arly into World War II, a shipload of Italian Fascist soldiers are sent to scout a Greek island for Allied troops (“to observe and capture”). The sunny island appears deserted until local women, children, and older men slowly emerge from hiding. The soldiers establish themselves on the island, reveling in the food, music, sun, and women. But the war years pass, and three years later the soldiers hear that their one-time allies, the Germans, are now their enemies. When it’s time to return home, they’re downcast because they’ve become a part the place they were sent to patrol. One soldier falls in love with the town’s prostitute and decides to stay on.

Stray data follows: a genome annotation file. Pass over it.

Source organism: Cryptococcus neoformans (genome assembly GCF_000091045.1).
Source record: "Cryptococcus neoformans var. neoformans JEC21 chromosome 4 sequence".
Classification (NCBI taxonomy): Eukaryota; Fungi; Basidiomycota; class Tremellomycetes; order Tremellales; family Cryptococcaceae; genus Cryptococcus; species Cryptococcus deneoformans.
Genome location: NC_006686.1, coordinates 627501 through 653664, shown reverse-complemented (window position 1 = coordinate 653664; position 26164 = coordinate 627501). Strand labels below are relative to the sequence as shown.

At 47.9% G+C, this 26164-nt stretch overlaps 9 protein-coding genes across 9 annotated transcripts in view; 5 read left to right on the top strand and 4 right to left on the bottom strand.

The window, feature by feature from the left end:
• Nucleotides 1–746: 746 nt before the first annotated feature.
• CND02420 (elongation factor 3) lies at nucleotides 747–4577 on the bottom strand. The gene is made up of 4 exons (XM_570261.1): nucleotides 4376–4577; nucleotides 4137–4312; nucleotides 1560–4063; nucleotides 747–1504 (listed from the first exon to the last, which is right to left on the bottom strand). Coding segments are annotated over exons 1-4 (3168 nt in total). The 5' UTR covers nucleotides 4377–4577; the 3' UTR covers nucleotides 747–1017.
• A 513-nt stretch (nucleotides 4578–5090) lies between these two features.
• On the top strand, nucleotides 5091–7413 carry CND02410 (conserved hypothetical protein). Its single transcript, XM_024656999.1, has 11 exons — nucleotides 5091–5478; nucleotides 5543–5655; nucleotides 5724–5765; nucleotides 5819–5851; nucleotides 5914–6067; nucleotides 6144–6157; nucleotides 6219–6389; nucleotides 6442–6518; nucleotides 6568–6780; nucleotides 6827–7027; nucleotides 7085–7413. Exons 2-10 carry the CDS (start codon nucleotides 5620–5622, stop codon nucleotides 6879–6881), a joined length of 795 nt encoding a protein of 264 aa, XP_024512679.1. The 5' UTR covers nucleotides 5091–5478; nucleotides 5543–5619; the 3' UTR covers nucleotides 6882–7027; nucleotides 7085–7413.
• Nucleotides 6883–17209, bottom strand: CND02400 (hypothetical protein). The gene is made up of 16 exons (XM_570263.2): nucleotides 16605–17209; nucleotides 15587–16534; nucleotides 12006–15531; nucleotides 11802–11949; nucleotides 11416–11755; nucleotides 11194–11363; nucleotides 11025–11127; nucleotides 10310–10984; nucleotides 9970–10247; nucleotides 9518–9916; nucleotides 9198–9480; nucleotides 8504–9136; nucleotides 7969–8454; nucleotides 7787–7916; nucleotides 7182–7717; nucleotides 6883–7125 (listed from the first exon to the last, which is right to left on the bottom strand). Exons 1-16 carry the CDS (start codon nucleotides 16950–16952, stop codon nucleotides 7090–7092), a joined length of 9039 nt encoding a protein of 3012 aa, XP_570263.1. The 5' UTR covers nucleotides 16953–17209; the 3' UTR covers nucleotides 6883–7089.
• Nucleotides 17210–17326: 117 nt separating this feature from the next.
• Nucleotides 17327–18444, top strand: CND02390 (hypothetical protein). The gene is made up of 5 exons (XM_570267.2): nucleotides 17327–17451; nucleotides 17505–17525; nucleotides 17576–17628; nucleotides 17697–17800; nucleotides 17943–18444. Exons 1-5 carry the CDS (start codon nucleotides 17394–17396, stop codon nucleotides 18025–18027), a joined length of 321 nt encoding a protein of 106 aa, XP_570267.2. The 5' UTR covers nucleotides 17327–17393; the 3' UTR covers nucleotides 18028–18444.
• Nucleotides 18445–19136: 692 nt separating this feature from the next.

In the touching finale, some of the wartime soldiers return decades later to reunite on the island, which is crawling with tourists. “Mediterraneo,” which won the 1992 Best Foreign Film Oscar, is a perfect, if simple, summer movie, with warm cinematography and a carefree spirit.
When the film came out to mixed reviews, one American critic blasted director Gabriele Salvatores for making a movie that “floats in a sea of sex” Strangely enough, there are no sex scenes (the prostitute is seen behind closed doors). The only nudity is of two clothed soldiers cavorting with a topless Greek woman under the sun. Too risqué? Times have changed.